“It’s not just knocking on your door but knocking on the doors of your heart if you let me come into your life,” said Ventosilla. “It’s the sincere feeling you have that he’s coming and asking for blessings not just for my family but for what’s going on in the world. With COVID you want to make sure the sick recover. And there’s so much hatred in this world and we want them to stop that. We want our leaders to be like the instruments of God and we have to put them in our prayers.”
Another day Ventosilla travelled with Milagro Movil. Many made the sign of the cross when the trailer passed. At one parking lot stop a Peruvian man pulled up and inquired, noting that his cousin had just sent him a Milagros image.
“He said ‘you guys are there and all of a sudden I had to park.’ And we tell him there’s a reason for everything, maybe it’s a sign that something inside of you that Jesus wants to touch your soul, let him be in you. He really got emotional and started crying,” said Ventosilla, adding that they’ll now visit the man’s home in Athens. “They all feel blessed, happy, their testimonies are so spiritual. Sometimes we don’t know what goes on. With experiences like this sometimes it’s comforting to your soul.”
And they are visiting diverse families from Mexican to Anglo.
“It’s not just Peruvians. We touch the hearts of folks from many nationalities and it’s just spreading the devotion, and it’s just growing and growing,” Ventosilla reported.
Hermandad general foreman David Rivas believes it is the only Milagro Movil home visitation this year in the United States. There are about 30,000 Peru natives between Georgia, the Carolinas, Tennessee, Alabama and Mississippi.
“Every country has its different names, but the reality is God. But for the tradition in Peru, Señor de los Milagros is a big, huge procession every year with a lot of pilgrims who love El Señor de los Milagros. When we move to different countries around the world, we continue this tradition with the immigrant people,” said Rivas. “We take it to heart. Señor de los Milagros is my boss, he takes care of me all the time, he protects me.”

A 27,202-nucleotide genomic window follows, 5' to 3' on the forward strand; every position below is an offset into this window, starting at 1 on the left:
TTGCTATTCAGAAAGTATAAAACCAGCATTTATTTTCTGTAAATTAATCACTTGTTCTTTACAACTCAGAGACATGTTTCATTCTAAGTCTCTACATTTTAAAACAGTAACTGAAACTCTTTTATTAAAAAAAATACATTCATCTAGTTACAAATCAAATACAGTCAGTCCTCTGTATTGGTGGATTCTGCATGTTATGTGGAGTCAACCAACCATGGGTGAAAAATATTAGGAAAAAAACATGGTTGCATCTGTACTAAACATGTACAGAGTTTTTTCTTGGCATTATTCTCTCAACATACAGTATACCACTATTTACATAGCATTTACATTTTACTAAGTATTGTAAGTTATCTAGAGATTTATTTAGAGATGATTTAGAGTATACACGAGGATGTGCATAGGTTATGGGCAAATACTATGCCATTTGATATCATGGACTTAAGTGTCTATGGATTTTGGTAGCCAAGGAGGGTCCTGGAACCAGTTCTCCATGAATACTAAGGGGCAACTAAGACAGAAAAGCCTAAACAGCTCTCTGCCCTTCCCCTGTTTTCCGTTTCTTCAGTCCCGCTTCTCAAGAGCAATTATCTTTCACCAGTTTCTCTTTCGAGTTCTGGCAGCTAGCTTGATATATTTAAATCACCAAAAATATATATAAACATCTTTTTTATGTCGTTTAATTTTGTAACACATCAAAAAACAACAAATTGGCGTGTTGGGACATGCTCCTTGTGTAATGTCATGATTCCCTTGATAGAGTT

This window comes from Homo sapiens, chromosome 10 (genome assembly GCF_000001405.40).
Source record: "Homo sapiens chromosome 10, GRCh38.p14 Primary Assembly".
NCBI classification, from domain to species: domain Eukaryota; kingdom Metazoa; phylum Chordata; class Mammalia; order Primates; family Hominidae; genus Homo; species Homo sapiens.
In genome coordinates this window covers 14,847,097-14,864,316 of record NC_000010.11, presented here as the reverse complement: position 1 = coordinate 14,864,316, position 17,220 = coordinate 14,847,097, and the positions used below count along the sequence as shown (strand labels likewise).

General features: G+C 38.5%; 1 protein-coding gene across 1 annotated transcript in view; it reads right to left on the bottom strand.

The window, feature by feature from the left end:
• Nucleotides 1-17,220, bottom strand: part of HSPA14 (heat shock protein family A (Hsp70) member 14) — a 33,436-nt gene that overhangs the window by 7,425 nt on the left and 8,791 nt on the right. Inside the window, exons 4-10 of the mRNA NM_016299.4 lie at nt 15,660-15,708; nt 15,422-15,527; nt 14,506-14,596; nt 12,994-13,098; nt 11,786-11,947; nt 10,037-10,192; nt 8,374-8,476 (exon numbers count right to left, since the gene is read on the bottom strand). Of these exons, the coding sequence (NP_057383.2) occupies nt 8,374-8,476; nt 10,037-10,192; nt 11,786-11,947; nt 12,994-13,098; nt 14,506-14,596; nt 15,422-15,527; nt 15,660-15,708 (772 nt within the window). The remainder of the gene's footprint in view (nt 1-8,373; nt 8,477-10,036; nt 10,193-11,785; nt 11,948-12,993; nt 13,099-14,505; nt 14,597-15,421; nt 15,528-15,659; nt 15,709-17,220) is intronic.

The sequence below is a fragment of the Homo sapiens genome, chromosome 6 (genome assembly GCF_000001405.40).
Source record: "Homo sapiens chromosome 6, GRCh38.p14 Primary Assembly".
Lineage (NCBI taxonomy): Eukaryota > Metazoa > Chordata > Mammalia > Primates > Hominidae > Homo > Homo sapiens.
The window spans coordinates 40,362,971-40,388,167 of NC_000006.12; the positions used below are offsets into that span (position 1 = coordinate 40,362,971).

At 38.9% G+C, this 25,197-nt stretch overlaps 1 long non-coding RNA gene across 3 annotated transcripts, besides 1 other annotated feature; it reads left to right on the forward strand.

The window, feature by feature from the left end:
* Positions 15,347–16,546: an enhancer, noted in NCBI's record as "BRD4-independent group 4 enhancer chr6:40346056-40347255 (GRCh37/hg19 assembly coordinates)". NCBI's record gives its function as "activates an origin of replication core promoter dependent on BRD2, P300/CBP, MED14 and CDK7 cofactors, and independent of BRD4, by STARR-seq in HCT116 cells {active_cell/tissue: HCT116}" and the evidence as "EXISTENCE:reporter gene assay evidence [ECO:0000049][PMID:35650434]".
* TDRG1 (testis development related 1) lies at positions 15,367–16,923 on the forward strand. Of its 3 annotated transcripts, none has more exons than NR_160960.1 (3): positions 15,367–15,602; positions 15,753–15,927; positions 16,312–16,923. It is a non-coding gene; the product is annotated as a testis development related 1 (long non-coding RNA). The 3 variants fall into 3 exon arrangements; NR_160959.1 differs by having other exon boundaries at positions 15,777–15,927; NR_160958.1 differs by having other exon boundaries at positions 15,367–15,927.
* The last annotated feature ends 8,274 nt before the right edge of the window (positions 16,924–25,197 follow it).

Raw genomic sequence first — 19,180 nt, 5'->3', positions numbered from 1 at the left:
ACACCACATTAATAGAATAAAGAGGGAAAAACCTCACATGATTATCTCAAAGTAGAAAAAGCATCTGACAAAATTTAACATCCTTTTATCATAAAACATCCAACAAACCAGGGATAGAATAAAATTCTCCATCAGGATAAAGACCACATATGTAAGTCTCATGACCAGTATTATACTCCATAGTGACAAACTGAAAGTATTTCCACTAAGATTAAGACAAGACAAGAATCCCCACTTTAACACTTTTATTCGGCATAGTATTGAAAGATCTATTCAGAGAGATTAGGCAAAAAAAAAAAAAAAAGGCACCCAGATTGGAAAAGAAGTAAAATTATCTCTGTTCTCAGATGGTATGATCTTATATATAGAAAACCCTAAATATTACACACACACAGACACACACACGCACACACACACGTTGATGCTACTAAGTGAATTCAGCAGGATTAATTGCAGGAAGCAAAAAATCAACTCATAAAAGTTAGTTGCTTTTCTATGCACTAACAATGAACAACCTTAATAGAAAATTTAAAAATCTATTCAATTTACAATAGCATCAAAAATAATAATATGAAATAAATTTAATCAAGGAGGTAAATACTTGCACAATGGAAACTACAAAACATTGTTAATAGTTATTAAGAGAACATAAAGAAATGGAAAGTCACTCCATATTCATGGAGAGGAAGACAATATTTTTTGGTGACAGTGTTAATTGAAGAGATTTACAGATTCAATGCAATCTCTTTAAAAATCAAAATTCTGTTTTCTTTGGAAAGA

Rivas owns a construction business but “the best job in life is working for God.”
“Everybody is organized, and everybody loves it,” he said. “It’s amazing because the Holy Spirit is in the people.”
Hermandad member Gabina Rios coordinates volunteers to help lead consecrations. She thinks it’s important to continue the devotion through the pandemic to encourage others to pray daily and thank God even amid hardship.
“It’s a devotion to God because Our Lord of Miracles is present. We bring our Peruvian culture and teach our brothers and sisters the love of God and not to forget about him with their work,” she said.
A Colombia native, Jaramillo is drawn to the devotion’s power to unite diverse people, which led him to once join the procession in Ayacucho, Peru.
“In Peru not all are Catholic, but all are devotees of El Señor de los Milagros. It reminds me a lot of how we human beings already have this desire to draw to God,” said Jaramillo. “The devotion helps us look for those moments to transcend. In this case I love it because the very person who helps us is Jesus Christ.”
The peaceful outreach brings people hope and encouragement in a tumultuous time when many can’t attend church due to coronavirus.
“Our hope is that they feel the church is very close to them, in prayer with them and for them,” Jaramillo said. “Many people call us and ask if they can also go to the houses in the Milagro Movil—new people who want to accompany us in this new evangelization.”
The Our Lady of Americas Mission Mass honoring El Señor de los Milagros will be held at noon on Oct. 24. For information call 770-717-1517.